The trial of those responsible for the downing of Malaysia Airlines MH17 over eastern Ukraine on July 17 will be convened in either a Malaysian or Dutch court, but not at the International Criminal Court (ICC) in The Hague.
The ICC is a permanent international tribunal that prosecutes individuals for genocides, crimes against humanity, war crimes, as well as crimes of aggression. It may take its proceedings anywhere, but may only exercise its jurisdiction when national courts are unwilling or unable to investigate or prosecute such crimes.
In the case of the downed Malaysia Airlines MH17, which killed 298 passengers of 12 different nations, Dutch Justice Minister Ivo Opstelten believed it is unlikely the countries involved "will not be able or willing to lead the investigation and prosecution."
The world strongly believed the culprit for the aviation disaster was Russia, which was supplying weapons to pro-Russian separatist rebels.
Navi Pillay, U.N. High Commissioner for Human Rights, said the fate of Malaysia Airlines MH17 violated international law and is tantamount to a war crime.
"Given that this was an attack on passengers in a civilian plane then there is a clear argument that it should be investigated for a grave breach of the Geneva Convention," Michael Caplan QC, a well-known and highly respected solicitor practising in the areas of domestic and international, criminal and regulatory law, wrote on portal lexology.com.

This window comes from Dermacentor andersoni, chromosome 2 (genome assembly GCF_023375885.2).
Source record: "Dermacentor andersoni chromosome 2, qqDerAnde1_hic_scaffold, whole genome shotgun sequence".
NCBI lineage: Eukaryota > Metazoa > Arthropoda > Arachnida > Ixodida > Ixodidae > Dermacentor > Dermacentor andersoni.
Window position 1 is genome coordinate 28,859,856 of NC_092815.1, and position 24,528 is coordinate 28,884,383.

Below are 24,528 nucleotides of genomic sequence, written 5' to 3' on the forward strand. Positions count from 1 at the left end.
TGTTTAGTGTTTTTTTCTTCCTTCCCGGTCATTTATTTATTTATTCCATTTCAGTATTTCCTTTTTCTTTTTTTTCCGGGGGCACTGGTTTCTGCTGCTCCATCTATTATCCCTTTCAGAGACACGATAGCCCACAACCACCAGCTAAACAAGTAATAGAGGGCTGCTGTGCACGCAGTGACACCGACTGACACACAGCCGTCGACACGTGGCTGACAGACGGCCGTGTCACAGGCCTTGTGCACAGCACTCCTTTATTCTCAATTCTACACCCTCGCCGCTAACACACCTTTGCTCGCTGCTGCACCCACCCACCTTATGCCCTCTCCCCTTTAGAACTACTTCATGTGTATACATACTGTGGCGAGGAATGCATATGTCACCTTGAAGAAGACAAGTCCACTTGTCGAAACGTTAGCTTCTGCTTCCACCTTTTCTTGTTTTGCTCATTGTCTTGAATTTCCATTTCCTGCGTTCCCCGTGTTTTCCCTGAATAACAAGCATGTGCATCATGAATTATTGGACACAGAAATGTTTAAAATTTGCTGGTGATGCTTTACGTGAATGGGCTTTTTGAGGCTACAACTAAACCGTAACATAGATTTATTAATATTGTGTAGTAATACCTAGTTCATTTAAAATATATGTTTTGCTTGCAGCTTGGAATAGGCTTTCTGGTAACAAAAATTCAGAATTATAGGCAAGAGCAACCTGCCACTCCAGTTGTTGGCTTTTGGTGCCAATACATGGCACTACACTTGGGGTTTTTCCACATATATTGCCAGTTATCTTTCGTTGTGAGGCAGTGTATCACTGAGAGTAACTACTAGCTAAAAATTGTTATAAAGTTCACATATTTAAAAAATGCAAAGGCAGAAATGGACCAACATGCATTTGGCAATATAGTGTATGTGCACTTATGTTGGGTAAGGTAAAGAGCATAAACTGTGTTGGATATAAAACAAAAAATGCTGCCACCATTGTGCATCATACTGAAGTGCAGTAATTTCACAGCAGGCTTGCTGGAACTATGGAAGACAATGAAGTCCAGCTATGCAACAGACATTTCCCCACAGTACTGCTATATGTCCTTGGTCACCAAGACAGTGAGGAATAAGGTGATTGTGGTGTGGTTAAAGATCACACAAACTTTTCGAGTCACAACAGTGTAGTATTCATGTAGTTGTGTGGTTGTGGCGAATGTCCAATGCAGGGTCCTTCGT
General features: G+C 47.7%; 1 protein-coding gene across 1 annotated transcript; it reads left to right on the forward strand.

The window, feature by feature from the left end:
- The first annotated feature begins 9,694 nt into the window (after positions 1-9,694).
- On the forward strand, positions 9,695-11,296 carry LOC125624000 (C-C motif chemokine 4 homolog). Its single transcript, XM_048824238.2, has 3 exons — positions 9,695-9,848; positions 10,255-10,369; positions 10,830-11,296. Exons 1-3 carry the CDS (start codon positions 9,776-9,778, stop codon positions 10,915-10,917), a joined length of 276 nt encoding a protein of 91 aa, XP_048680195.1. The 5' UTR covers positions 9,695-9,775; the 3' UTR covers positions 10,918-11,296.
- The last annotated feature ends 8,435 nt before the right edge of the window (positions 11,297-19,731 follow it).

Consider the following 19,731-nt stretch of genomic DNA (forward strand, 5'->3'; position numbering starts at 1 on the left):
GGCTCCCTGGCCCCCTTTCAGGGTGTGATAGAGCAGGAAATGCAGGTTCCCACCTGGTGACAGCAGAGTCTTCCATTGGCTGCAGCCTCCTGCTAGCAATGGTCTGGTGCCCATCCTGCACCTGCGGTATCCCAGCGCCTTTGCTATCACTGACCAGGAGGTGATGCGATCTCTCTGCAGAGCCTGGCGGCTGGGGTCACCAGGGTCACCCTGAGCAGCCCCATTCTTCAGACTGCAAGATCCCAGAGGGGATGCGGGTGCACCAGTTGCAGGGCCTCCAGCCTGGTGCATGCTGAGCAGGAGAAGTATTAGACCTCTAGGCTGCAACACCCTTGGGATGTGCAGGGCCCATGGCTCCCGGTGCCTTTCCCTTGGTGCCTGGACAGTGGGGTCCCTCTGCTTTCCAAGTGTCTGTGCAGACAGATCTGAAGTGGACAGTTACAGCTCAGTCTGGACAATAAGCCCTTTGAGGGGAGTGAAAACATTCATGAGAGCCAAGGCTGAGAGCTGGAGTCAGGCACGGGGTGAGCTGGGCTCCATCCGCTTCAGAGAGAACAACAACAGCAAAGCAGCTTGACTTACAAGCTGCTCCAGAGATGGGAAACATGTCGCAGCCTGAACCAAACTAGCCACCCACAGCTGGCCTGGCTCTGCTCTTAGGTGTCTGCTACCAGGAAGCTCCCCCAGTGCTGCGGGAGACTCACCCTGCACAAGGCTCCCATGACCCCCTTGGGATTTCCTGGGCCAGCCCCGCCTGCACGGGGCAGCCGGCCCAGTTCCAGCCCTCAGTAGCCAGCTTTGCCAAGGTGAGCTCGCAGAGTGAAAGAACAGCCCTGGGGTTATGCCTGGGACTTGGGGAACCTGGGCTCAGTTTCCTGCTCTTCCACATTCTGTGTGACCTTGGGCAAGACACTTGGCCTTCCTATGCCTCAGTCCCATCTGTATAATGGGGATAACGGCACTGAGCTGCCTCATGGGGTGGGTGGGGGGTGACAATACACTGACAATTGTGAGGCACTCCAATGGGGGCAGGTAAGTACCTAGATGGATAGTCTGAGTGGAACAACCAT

Malaysia also wants to grapple the heads of the perpetrators, simply because it involved a Malaysian plane as well as that Malaysian lives were claimed too.
"We want to have the first bite in bringing the perpetrators to book," the New Straits Times quoted Malaysian Attorney-General Tan Sri Abdul Gani Patail.
Although not necessarily yet doing heads or tails as to which country should hold the first trial, experts believed the highest essential is to know first who shot down MH17.
And that by itself could take long to establish.
"Well, you certainly have to identify an individual or individuals who can be said to be responsible for the shooting down of the plane," Gideon Boas told ABC's "The World Today."
"And that can be by a variety of means: it can be the person who actually fired the rocket; it can be a commander who ordered that the rocket be fired; it can be a political leader who has effective control over the people responsible for the actual firing of the rocket."
Boas was a senior legal officer in the war crimes case involving former Yugoslav president Slobodan Miloševiæ.
On Wednesday, the clashes between pro-Russian separatists and Ukrainian forces again hindered the international experts trying to access and recover remains of the victims in the crash site in Ukraine.